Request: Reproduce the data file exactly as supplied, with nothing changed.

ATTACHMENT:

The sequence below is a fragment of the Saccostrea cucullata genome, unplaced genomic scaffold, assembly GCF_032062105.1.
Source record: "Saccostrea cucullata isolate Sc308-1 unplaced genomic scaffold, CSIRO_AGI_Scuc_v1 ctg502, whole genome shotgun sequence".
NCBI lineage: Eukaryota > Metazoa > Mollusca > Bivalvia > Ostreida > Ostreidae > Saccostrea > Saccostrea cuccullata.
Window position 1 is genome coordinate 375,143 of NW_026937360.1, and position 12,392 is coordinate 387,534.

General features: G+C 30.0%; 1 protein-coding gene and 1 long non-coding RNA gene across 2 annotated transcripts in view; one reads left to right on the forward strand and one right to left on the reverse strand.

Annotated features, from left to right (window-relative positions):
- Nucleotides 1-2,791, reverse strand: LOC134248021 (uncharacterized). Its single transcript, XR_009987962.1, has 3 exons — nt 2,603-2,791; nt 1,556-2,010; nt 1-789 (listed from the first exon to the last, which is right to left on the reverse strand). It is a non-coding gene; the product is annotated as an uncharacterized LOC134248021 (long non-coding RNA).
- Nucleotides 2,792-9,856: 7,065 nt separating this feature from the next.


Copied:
The sequence below is a fragment of the Saccostrea cucullata genome, unplaced genomic scaffold, assembly GCF_032062105.1.
Source record: "Saccostrea cucullata isolate Sc308-1 unplaced genomic scaffold, CSIRO_AGI_Scuc_v1 ctg502, whole genome shotgun sequence".
NCBI lineage: Eukaryota > Metazoa > Mollusca > Bivalvia > Ostreida > Ostreidae > Saccostrea > Saccostrea cuccullata.
Window position 1 is genome coordinate 375,143 of NW_026937360.1, and position 12,392 is coordinate 387,534.

General features: G+C 30.0%; 1 protein-coding gene and 1 long non-coding RNA gene across 2 annotated transcripts in view; one reads left to right on the forward strand and one right to left on the reverse strand.

Annotated features, from left to right (window-relative positions):
- Nucleotides 1-2,791, reverse strand: LOC134248021 (uncharacterized). Its single transcript, XR_009987962.1, has 3 exons — nt 2,603-2,791; nt 1,556-2,010; nt 1-789 (listed from the first exon to the last, which is right to left on the reverse strand). It is a non-coding gene; the product is annotated as an uncharacterized LOC134248021 (long non-coding RNA).
- Nucleotides 2,792-9,856: 7,065 nt separating this feature from the next.